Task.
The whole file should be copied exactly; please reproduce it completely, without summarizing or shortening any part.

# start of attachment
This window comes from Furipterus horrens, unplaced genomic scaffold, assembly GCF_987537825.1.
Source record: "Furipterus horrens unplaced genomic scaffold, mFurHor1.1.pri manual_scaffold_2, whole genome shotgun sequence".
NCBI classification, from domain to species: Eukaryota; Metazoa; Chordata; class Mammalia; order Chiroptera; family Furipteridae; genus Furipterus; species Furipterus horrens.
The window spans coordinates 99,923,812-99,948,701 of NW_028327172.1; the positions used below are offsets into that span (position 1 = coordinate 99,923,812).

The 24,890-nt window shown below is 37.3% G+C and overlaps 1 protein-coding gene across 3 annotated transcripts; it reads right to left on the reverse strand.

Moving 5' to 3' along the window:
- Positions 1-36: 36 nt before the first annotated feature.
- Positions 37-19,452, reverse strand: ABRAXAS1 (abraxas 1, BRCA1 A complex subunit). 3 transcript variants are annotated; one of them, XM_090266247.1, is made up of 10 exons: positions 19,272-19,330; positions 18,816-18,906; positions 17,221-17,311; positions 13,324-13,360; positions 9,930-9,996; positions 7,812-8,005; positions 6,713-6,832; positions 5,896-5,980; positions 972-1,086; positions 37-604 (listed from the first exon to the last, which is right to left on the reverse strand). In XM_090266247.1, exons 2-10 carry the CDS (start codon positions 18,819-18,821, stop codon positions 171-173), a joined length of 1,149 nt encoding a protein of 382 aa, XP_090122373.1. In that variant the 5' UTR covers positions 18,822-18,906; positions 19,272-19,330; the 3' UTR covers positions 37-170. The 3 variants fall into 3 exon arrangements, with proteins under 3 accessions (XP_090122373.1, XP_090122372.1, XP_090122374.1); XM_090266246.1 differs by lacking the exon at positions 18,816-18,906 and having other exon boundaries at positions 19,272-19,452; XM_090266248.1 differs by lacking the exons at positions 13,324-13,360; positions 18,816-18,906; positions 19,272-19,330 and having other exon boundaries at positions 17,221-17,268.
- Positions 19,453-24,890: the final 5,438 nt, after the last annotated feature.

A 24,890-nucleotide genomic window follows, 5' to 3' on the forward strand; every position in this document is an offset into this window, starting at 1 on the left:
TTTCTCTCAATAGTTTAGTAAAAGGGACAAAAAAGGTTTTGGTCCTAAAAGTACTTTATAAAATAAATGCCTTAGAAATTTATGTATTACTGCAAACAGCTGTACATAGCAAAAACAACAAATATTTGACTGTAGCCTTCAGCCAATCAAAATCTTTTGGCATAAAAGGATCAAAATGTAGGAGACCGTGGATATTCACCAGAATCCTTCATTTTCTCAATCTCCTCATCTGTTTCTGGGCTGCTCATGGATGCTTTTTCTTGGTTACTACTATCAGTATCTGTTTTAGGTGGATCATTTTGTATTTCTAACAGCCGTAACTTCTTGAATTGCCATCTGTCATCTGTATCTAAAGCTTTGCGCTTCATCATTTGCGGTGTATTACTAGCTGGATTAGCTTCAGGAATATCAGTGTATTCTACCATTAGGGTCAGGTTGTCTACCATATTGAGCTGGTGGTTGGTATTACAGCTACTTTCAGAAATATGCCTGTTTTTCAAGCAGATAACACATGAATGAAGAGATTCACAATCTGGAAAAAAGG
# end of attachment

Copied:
This window comes from Furipterus horrens, unplaced genomic scaffold, assembly GCF_987537825.1.
Source record: "Furipterus horrens unplaced genomic scaffold, mFurHor1.1.pri manual_scaffold_2, whole genome shotgun sequence".
NCBI classification, from domain to species: Eukaryota; Metazoa; Chordata; class Mammalia; order Chiroptera; family Furipteridae; genus Furipterus; species Furipterus horrens.
The window spans coordinates 99,923,812-99,948,701 of NW_028327172.1; the positions used below are offsets into that span (position 1 = coordinate 99,923,812).

The 24,890-nt window shown below is 37.3% G+C and overlaps 1 protein-coding gene across 3 annotated transcripts; it reads right to left on the reverse strand.

Moving 5' to 3' along the window:
- Positions 1-36: 36 nt before the first annotated feature.
- Positions 37-19,452, reverse strand: ABRAXAS1 (abraxas 1, BRCA1 A complex subunit). 3 transcript variants are annotated; one of them, XM_090266247.1, is made up of 10 exons: positions 19,272-19,330; positions 18,816-18,906; positions 17,221-17,311; positions 13,324-13,360; positions 9,930-9,996; positions 7,812-8,005; positions 6,713-6,832; positions 5,896-5,980; positions 972-1,086; positions 37-604 (listed from the first exon to the last, which is right to left on the reverse strand). In XM_090266247.1, exons 2-10 carry the CDS (start codon positions 18,819-18,821, stop codon positions 171-173), a joined length of 1,149 nt encoding a protein of 382 aa, XP_090122373.1. In that variant the 5' UTR covers positions 18,822-18,906; positions 19,272-19,330; the 3' UTR covers positions 37-170. The 3 variants fall into 3 exon arrangements, with proteins under 3 accessions (XP_090122373.1, XP_090122372.1, XP_090122374.1); XM_090266246.1 differs by lacking the exon at positions 18,816-18,906 and having other exon boundaries at positions 19,272-19,452; XM_090266248.1 differs by lacking the exons at positions 13,324-13,360; positions 18,816-18,906; positions 19,272-19,330 and having other exon boundaries at positions 17,221-17,268.
- Positions 19,453-24,890: the final 5,438 nt, after the last annotated feature.

A 24,890-nucleotide genomic window follows, 5' to 3' on the forward strand; every position in this document is an offset into this window, starting at 1 on the left:
TTTCTCTCAATAGTTTAGTAAAAGGGACAAAAAAGGTTTTGGTCCTAAAAGTACTTTATAAAATAAATGCCTTAGAAATTTATGTATTACTGCAAACAGCTGTACATAGCAAAAACAACAAATATTTGACTGTAGCCTTCAGCCAATCAAAATCTTTTGGCATAAAAGGATCAAAATGTAGGAGACCGTGGATATTCACCAGAATCCTTCATTTTCTCAATCTCCTCATCTGTTTCTGGGCTGCTCATGGATGCTTTTTCTTGGTTACTACTATCAGTATCTGTTTTAGGTGGATCATTTTGTATTTCTAACAGCCGTAACTTCTTGAATTGCCATCTGTCATCTGTATCTAAAGCTTTGCGCTTCATCATTTGCGGTGTATTACTAGCTGGATTAGCTTCAGGAATATCAGTGTATTCTACCATTAGGGTCAGGTTGTCTACCATATTGAGCTGGTGGTTGGTATTACAGCTACTTTCAGAAATATGCCTGTTTTTCAAGCAGATAACACATGAATGAAGAGATTCACAATCTGGAAAAAAGG